Rimini Street has unveiled the results of a Tech Research Asia survey titled "Operational Excellence is a Key Part of System Modernisation". The headline findings indicate that 98% of the 305 CIOs and CTOs surveyed across Australia and New Zealand are striving to implement digital transformation (DX). However, without the benefit of a comprehensive vision for the future, their lack of strategic clarity may be resulting in missed objectives and low ROI from their modernisation efforts.
Close to 60% of respondents state that their modernisation programmes are resulting in no more than marginal improvements for the business. With nearly nine in ten (88%) of survey participants pushing forward with modernisation work, two-thirds report their projects to be behind schedule (61%) and over budget (68%). Subsequently, these IT leaders must explain to their board members why they have spent time and money on projects that have not yet delivered substantial results.
Rimini Street’s study suggests that more preparation is needed. Before committing to system updates, businesses should examine their existing processes and objectives. The report reveals that those surveyed estimate 144 hours a week could be better utilised, hours currently wasted on low-value management and maintenance tasks for core business IT systems.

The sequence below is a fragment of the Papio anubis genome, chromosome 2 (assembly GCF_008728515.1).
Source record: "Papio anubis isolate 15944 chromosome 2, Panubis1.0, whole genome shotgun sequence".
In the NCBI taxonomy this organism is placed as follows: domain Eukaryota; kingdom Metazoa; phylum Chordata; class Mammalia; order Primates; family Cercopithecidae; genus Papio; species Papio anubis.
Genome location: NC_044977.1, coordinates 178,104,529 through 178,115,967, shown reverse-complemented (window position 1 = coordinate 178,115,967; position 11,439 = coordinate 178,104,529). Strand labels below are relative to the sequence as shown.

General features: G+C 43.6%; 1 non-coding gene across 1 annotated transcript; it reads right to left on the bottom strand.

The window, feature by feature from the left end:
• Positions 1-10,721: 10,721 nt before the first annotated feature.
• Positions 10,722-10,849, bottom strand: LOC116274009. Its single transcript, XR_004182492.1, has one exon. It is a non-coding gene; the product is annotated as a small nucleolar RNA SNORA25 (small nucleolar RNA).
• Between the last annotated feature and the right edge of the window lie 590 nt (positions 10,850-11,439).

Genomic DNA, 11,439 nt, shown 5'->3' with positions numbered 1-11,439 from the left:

"The research indicates that there is significant room for improvement when it comes to modernisation programmes," said David Rowe, EVP, Global Transformation and Chief Product Officer at Rimini Street. "Many organisations believe they can – and should – extract greater ROI out of their existing core systems."
Rather than allowing vendors to dictate the path of their software updates, Rowe suggests that organisations can achieve better results by designing their own strategic roadmaps, innovating around current systems and outsourcing maintenance tasks. The successful adoption of such a strategy, revealed the report, would see leaders strike a more effective balance between system modernisation and significant business objectives such as growth, cost control and profitability.
While 66% of surveyed individuals are open to more innovative approaches to IT management, focusing too heavily on boosting profit margins can defer innovation efforts. The next 12 months, the survey reveals, will see CIOs and CTOs aiming to modernise core systems, keep existing IT technology operational, and manage IT budget constraints. Long-term success may depend on how well these businesses are able to identify and eliminate inefficiencies and streamline processes.
With up to 60% of respondents reporting a degree of dissatisfaction with their primary IT system provider, partnering with expert third-party service support could provide a high-ROI solution. With the right assistance, businesses could optimise current systems, pursue further growth and profitability, and divert resources towards vital innovation projects.